When a sexually transmitted disease is found and treated early, there’s less risk of long-term health problems.
Getting tested is easy. Two of the most common STDs, chlamydia and gonorrhea, are typically tested for through a urine sample.
Part of figuring out how to talk about STDs with a new partner includes discussing test results. We know that discussing test results may be anxiety-inducing, so here are a few things to keep in mind.
If you or your partner have an STD, keeping a positive attitude can be challenging. But remember, you aren’t alone. Millions of people have had STDs. Many of them are in relationships leading healthy lives. As Planned Parenthood states, having an STD is a health issue; it doesn’t say anything about you as a person.
Each STD is different and comes with its own set of characteristics (and myths). There are several common questions surrounding STDs that many people don’t know the answers to—such as “Can you get an STD with condom use during sex?” Knowing your facts and being ready to answer your partner's questions about your STD, or have questions to ask them about their STD, is helpful.
When it comes to discussing STD test results with a partner, it’s important that you aren’t distracted. Choose a private place where you both feel calm and relaxed. Turning off cell phones and the TV can help minimize interruptions during your conversation.
Although it may sound funny at first, practicing how you want to approach the conversation with someone you trust is a good idea. Learning how to talk about STDs with a new partner can be uncomfortable, but saying the words and phrases out loud may help alleviate your anxieties. Practice your words from both perspectives—both with you as the partner who has the STD results and with you as the partner who is hearing the STD test result.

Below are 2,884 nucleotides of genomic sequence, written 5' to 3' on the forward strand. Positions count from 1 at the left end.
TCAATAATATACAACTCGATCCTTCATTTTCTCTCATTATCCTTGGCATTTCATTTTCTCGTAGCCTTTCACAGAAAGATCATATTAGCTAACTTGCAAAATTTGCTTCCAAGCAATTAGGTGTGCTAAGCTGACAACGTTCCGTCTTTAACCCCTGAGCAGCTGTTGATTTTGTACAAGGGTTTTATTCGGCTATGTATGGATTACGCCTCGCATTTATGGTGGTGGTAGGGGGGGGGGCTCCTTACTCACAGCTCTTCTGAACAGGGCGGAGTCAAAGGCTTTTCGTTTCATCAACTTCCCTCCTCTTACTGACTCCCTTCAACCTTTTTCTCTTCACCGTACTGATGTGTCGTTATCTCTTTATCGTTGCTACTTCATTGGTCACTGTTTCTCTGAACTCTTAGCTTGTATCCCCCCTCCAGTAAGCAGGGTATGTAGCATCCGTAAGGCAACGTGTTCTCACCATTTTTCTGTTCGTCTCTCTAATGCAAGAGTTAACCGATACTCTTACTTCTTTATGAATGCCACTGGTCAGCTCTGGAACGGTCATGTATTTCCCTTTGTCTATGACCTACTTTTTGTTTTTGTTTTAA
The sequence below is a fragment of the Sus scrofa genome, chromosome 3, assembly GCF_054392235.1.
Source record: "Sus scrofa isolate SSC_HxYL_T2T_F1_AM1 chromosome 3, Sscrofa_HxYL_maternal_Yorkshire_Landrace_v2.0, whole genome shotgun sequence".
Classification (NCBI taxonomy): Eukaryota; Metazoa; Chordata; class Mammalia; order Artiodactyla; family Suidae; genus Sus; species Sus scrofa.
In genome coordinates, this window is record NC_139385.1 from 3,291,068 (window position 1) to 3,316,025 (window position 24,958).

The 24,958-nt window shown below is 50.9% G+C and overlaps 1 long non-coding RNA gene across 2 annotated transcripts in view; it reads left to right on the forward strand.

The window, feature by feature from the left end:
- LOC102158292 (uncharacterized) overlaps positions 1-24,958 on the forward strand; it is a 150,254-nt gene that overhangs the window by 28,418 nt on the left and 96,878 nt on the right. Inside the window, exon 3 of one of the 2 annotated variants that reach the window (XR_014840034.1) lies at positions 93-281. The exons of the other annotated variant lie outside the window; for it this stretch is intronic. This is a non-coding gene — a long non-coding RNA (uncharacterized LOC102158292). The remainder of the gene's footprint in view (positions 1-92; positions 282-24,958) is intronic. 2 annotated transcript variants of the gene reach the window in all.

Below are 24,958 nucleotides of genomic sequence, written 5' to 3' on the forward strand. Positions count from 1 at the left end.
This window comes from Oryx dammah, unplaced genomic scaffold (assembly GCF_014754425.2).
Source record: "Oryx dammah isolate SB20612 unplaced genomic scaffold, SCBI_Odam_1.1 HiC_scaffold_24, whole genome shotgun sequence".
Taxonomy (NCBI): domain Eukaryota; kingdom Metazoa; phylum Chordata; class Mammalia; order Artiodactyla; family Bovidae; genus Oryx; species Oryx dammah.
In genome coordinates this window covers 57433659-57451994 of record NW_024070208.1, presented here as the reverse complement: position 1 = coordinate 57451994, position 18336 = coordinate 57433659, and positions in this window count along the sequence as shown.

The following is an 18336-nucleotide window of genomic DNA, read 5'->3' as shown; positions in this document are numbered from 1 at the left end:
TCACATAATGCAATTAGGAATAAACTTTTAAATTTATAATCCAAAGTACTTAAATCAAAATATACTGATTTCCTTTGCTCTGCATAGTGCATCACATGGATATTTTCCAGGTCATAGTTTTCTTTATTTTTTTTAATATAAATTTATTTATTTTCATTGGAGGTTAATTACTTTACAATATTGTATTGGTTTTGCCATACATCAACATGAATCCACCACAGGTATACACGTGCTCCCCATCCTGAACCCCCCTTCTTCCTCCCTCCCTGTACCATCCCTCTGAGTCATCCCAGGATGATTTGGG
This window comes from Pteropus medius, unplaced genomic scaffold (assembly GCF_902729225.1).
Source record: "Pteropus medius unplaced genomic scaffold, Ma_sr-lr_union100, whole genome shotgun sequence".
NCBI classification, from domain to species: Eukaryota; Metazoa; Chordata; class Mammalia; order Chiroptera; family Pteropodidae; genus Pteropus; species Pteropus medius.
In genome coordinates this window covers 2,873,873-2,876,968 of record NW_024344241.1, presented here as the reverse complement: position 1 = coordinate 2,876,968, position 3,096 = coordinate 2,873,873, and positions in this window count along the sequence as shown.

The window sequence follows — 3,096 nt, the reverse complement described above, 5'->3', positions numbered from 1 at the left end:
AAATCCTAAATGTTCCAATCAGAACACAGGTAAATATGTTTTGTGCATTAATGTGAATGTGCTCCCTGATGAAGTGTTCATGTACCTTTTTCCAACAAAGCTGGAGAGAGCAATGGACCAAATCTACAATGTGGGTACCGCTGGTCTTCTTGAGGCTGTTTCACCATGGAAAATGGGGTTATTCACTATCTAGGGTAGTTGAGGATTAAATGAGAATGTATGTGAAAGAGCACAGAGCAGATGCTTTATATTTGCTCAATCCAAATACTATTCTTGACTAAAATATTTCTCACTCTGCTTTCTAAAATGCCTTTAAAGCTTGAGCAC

Conversations related to STDs can be emotionally-charged, and it isn’t always easy figuring out how to ask someone to get tested and what the results are. Partners might feel jealous over other relationships or angry if there has been any secrecy or dishonesty. So before you talk about test results, think of safety. If you’re nervous or hesitant and don’t know how a new partner will react, perhaps consider an email or phone call instead of a face-to-face interaction.
Sexual health and safe sex practices are important, but they can also be uncomfortable to talk about.
Familiarizing yourself with possible questions to ask and becoming more comfortable with the conversation-starters is one of the first steps towards talking about STDs with a new partner. From there, you may want to work together to come up with a plan for testing.
If you are sexually active, taking these steps may reduce your risk of getting a sexually transmitted infection:
Easily test for 6 common STDs (including chlamydia, gonorrhea, and HIV) from the convenience and privacy of home with the at-home STD test for women and at-home STD test for men.
How often should you get tested for STDs?
How do I talk with my partner about STD testing? Planned Parenthood. URL. Accessed November 13, 2020.